The ‘good employer’ factor records rise among corporate profile determinants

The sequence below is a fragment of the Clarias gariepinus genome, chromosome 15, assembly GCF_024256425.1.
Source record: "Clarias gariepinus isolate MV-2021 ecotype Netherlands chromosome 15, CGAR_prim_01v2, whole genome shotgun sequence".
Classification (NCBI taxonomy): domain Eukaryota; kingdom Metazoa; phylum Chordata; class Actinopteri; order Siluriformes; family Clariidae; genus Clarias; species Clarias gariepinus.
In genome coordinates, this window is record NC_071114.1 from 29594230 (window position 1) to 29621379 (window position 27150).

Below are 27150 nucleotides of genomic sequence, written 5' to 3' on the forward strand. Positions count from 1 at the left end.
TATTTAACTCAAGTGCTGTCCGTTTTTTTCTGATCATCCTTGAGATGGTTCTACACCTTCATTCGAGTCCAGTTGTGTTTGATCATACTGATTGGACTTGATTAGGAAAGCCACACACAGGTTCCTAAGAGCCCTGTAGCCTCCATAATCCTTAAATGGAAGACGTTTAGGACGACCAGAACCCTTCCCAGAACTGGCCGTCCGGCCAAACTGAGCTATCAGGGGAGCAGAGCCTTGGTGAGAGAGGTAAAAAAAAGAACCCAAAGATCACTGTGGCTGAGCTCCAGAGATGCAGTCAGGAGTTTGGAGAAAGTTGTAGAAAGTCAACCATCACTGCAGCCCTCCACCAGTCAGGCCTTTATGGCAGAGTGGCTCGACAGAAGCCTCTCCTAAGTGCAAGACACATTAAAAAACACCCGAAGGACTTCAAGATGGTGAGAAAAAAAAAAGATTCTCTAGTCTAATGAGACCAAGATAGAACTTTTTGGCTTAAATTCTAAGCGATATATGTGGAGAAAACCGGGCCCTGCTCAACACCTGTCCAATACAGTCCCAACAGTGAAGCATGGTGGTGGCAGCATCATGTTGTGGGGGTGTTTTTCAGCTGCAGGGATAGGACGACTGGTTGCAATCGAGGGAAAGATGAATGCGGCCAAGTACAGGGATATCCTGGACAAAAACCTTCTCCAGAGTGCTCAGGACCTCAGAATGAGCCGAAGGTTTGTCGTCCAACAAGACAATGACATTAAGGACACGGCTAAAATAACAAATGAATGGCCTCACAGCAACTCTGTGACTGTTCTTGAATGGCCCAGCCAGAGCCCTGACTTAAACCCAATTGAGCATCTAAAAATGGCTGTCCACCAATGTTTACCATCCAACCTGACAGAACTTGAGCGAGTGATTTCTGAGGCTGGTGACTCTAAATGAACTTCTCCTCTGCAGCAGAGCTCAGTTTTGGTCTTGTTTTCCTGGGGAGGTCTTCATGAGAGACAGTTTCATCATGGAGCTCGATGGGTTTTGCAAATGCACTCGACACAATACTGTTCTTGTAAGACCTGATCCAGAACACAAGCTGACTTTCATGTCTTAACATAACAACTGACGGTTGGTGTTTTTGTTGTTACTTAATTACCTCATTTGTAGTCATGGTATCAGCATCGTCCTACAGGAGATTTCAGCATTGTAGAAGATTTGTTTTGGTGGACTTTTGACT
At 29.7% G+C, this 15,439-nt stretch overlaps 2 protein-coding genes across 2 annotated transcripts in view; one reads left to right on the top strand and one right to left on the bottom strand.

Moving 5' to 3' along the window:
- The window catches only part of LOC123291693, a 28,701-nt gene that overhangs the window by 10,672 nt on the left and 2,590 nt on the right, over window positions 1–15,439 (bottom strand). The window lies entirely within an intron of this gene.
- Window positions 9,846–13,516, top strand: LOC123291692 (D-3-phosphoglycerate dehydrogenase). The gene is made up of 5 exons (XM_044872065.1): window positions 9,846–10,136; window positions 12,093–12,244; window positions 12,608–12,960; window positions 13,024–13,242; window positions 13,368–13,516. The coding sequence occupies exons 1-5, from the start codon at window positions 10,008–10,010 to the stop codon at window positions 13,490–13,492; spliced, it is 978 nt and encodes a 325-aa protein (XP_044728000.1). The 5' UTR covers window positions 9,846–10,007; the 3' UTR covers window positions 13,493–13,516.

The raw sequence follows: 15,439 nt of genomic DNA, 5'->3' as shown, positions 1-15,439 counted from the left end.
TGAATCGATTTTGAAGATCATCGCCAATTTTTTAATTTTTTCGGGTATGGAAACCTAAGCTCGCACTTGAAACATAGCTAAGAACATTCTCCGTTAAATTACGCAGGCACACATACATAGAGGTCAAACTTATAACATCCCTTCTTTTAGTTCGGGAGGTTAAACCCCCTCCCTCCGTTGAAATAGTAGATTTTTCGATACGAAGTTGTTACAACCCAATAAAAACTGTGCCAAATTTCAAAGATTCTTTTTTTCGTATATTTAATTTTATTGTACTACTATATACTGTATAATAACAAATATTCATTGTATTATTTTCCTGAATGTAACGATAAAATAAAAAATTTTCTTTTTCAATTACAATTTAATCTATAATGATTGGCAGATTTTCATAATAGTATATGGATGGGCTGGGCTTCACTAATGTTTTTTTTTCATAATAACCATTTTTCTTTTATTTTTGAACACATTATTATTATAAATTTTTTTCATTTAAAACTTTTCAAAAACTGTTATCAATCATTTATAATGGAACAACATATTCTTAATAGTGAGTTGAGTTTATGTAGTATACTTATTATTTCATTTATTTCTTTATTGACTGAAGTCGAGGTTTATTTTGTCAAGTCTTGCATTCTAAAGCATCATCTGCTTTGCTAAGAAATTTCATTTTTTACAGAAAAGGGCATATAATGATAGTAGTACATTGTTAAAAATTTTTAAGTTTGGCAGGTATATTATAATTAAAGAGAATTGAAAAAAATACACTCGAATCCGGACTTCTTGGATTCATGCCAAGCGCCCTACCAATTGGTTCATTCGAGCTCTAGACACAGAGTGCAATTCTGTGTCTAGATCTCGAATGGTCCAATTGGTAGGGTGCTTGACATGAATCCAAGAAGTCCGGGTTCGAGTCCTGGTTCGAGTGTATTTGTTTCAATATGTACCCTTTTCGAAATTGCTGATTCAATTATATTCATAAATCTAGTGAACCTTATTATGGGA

Consumers in Greece do not seem to know much about the social profile of companies, reacting mostly to bad corporate news without rewarding firms which display adequate corporate social responsibility (CSR), a survey titled «Responsible Consumption and Corporate Social Responsibility» has found. The survey was conducted by the Institute of Communication in March and April 2005 with a sample of 2,500 people, in the context of the worldwide survey by Canadian polling company Globescan Inc. Kathimerini spoke with the president of the Institute of Communication, Theodoros Kotionis, and asked him to comment on the findings. «The new survey reflects the shift in the people’s mentality, who are affected by news about massive staff layoffs, bad product quality and bad company practices, if isolated, such as employing underage workers in factories and so on,» Kotionis said, stressing that consumers are recognizing the increased role and power that enterprises have in forming our everyday life. The main topics of the survey were the role of big corporations in society and the citizens’ expectations from them. Also examined were the importance of the changes recorded in relevant attitudes and views of consumers both in Greece and in the other 20 countries the survey took place, since the previous one happened a year and a half earlier. In general, citizens focus on CSR in four areas: Products, which have to be safe for public health and of good quality; working environment, where behavior to employees must be responsible and new jobs must be created; environment, that companies must protect and respect; and active participation in combatting poverty and in supporting weaker social groups. In these areas «there are great expectations, even demands,» Kotionis stated, adding that «there is also a rise in the percentage of consumers who believe that big companies are heading to the right direction.» Even if these percentages are rather low, «there is no doubt that the consumers’ interest in the degree of companies’ social responsibility is increasing. It appears that in the near future the percentage of consumers punishing companies for their bad practices will be considerable,» noted the Institute of Communication president. «Unfortunately the opposite is not happening. And I say unfortunately because unless this dimension of rewarding is constructed so that enterprises include or strengthen their CSR in their strategy as an integral aspect, we will remain in the simple awareness of bad practices, tackled as ‘crisis management,’ i.e. superficially and without real pressure for a strategy change, and, therefore, without an economic benefit from this change,» Kotionis stressed. Surprisingly, the survey also found that respondents placed television channels on top of the various business sectors with CSR, which is a little worrying. «If this result originates from the revealing of ‘bad practices’ and the socially irresponsible action by others in the public and private sectors, then how responsibly and objectively is this done? Because if it is not responsible and objective, it is a bad practice which the consumer cannot discern,» argued Kotionis, wondering «where else should the media’s CSR focus besides others’ revelations?» Expectations Panteion University participated in the research, being one of the four founding universities of the non-profit Institute of Communication. Dr Betty Tsakarestou is assistant professor at Panteion and told Kathimerini that «the significant findings of the 2005 survey will have considerable effects on corporate reputation, communication and strategic planning, crisis management, cooperation development and the dialogue with society.» She added that people’s expectations from CSR have increased across all 21 countries in the world where the survey took place. This includes Greece, where «people are gradually gaining greater familiarity with and a basic understanding of issues related to the debate and the movement for CSR.» Tsakarestou also clarified that she distinguishes two categories in corporate responsibility: One with responsibilities that are closely and directly linked with the productive and business operation, and the other with responsibilities about the broader connection with and contribution to society. «In Greece as well as most countries citizens’ expectations are primarily focused on responsibilities related to the productive and business operation, for which they place full responsibility on companies. In this context we add the increasing importance a company obtains as a good employer.» There follow, with high percentages, the responsibilities related to the broader social sensitivity and mobilization of companies (e.g. support of foundations beneficial to the public or of weaker population groups). One of the main findings that Tsakarestou highlighted is that enterprises still have a long way to go until they gain and maintain the trust of citizen-consumers, despite the improved picture from the increase (by 9.3 percent) of the people evaluating positively the responsible corporate actions and efforts. Another notable finding is that the view promoting the legislative imposition of CSR against its voluntary application is gaining ground. «Concluding, we would say that there is chaos between the high expectations citizens have from companies regarding showing responsibility, and the degree of trust enterprises have gained through their corporate and social activity in the field of CSR,» underscored Tsakarestou before citing a couple of issues emerging from the 2005 survey. First, it is the cooperation of the private with the social and public sectors. «Companies can gain a greater share of appreciation and trust if they cooperate with the government, the non-governmental organizations or international institutions to jointly resolve social problems,» she suggested. The other issue is the labor uncertainty due to outsourcing. «Internationally, as well as in Greece, the issue of company relocation to other countries constitutes a primary source of worry for the majority of citizens. Consequences will be important on the labor climate, the competitiveness and the reputation of enterprises,» Tsakarestou predicted. Social activity must be made public As much as 81 percent of citizens demand that companies publicize and communicate their social responsibility activity, which can enhance their credibility, the annual survey «Reputation Quotient 05» by Tradelink Reputation Management found this year, the fifth survey since 2001. The survey measured people’s perceptions of CSR and found that 74 percent of Greeks believe companies should not just make profits and be responsible toward their staff and consumers, but also have «a broader responsibility to assist in efforts to resolve important problems which society has.» About half (49 percent) of a corporation’s good reputation depends on its social responsibility and the good working environment it provides. Although Greeks understand CSR with a range of characteristics, they attribute most weight on the handling of human resources, the respect of human rights and the protection of health and safety of employees and products. Finally, and crucially, they consider CSR to be the second most important factor for building corporate reputation, behind products and services.